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5C data has the advantage that it is already compressed. This means it can be transmitted around the house and recorded more cheaply.


OTOH, if there is any data that is not compressed into the stream then it is expensive to add it since mpeg2 compression is still expensive. Unfortunately this makes it hard to generalize to computer bit mapped displays, interactive TV, or program guides.


Also, while ATSC OTA is fairly well standardized on MPEG2, the satellite companies are proprietary and free to implement new and better compression methods that are already known. But they couldn't do that if anybody besides their own set top box had to be able to handle it. This probably gives them an incentive to do decoding in the STB.


I think the economics of the two schemes are different enough that they will both have to coexist for awhile.


- Tom


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Quote:
Originally posted by belmore:
I have to disagree with you that these two standards were intended to co-exist. Look at part of the quote you used:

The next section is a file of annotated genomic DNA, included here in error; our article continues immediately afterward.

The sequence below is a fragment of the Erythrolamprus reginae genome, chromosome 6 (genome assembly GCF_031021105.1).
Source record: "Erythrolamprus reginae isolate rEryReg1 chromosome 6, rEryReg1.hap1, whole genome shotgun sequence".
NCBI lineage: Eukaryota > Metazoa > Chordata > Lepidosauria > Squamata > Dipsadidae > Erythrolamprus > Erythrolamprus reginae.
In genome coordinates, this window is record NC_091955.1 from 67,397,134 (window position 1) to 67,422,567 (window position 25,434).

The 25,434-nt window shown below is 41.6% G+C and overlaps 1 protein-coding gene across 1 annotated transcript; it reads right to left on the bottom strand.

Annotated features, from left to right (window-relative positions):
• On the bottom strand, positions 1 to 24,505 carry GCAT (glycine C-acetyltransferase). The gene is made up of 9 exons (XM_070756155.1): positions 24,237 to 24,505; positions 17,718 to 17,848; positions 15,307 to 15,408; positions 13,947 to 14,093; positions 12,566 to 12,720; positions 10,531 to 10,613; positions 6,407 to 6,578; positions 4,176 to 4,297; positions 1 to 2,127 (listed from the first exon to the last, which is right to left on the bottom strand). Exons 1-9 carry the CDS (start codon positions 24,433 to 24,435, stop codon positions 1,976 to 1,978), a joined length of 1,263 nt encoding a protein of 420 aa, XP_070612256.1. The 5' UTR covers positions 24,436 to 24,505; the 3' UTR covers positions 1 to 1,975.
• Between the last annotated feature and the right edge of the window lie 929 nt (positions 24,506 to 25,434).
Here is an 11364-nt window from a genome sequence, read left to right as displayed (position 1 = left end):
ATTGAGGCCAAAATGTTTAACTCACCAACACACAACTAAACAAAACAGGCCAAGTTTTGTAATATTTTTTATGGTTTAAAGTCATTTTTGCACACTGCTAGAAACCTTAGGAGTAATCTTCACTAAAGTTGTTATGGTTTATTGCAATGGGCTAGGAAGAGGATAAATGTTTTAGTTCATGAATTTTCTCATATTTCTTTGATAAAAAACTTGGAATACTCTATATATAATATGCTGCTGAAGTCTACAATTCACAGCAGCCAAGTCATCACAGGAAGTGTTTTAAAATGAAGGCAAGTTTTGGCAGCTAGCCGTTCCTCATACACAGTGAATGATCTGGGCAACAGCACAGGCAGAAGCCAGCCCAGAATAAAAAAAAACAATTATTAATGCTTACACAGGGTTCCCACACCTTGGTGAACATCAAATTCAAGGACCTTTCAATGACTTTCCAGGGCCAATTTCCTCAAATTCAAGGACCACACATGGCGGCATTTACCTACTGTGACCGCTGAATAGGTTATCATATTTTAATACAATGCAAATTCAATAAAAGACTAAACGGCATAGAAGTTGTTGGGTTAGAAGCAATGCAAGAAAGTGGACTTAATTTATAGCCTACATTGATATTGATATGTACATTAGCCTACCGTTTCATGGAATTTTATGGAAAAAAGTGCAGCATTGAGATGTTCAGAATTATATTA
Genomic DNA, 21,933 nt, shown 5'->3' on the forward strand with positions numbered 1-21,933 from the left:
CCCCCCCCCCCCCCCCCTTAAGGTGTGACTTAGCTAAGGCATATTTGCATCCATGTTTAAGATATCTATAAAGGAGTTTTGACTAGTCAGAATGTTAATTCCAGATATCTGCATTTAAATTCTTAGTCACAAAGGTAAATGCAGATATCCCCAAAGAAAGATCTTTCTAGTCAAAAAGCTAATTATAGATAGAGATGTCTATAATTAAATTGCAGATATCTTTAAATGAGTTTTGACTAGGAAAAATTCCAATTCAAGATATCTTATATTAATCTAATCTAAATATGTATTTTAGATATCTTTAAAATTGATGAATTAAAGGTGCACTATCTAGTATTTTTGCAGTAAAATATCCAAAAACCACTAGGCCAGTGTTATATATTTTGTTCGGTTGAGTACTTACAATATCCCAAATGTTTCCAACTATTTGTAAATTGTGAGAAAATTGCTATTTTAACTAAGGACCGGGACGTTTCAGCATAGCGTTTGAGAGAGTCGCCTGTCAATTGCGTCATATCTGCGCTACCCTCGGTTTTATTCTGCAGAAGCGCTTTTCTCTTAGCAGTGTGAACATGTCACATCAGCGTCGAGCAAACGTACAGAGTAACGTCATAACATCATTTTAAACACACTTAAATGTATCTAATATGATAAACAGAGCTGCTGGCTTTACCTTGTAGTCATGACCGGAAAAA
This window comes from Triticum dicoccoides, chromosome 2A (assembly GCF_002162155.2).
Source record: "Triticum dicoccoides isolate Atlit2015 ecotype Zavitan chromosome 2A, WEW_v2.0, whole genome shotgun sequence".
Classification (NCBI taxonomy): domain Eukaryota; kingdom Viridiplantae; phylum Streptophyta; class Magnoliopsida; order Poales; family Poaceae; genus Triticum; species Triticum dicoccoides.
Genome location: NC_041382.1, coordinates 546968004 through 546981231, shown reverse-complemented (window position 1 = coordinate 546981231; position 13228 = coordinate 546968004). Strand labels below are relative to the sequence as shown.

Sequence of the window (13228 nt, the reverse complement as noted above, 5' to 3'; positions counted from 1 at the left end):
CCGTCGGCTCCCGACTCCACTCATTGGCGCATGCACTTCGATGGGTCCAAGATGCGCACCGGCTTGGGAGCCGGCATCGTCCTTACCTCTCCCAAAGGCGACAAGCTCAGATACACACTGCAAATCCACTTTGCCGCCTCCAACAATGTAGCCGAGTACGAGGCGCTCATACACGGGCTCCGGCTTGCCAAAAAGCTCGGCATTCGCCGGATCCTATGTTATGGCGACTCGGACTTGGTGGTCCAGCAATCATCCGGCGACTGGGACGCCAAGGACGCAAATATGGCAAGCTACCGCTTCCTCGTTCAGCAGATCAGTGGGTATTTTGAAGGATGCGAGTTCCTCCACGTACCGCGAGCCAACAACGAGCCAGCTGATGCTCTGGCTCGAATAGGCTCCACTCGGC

-------------------------------------

Only DVI has the bandwidth to accommodate uncompressed, HD digital video transmission in the encrypted format preferred by studios.

--------------------------------------

Why do you suppose that HDCP is preferred by the studios? Simple. It will be much more difficult to record than a signal transmitted in compressed form. They also believe that it provides more robust copy protection. If an STB also provides firewire outputs, these benefits are completely negated.
<Heavy sigh>. I think that you're grouping those words incorrectly in your mind--the part that goes with "preferred by studios" is "the encrypted format". I don't hear that sentence stating that any specific encrypted format is preferred by studios--just that they prefer that their high value HD IP be encrypted. I've spent eight years previous to this one working on SNMP and CMIP agents embedded in communications equipment--I spent the last couple expanding an SNMP agent toolkit, including adding the security features of SNMPv3 to it: authentication, key-exchange, encryption. (Thank God, I've escape all that--it's as dry as unbuttered toast). I've perused both of these specs, and while I'm not a cryptographer, I can tell you that 5C seems to be at least as well protected as DVI/HDCP.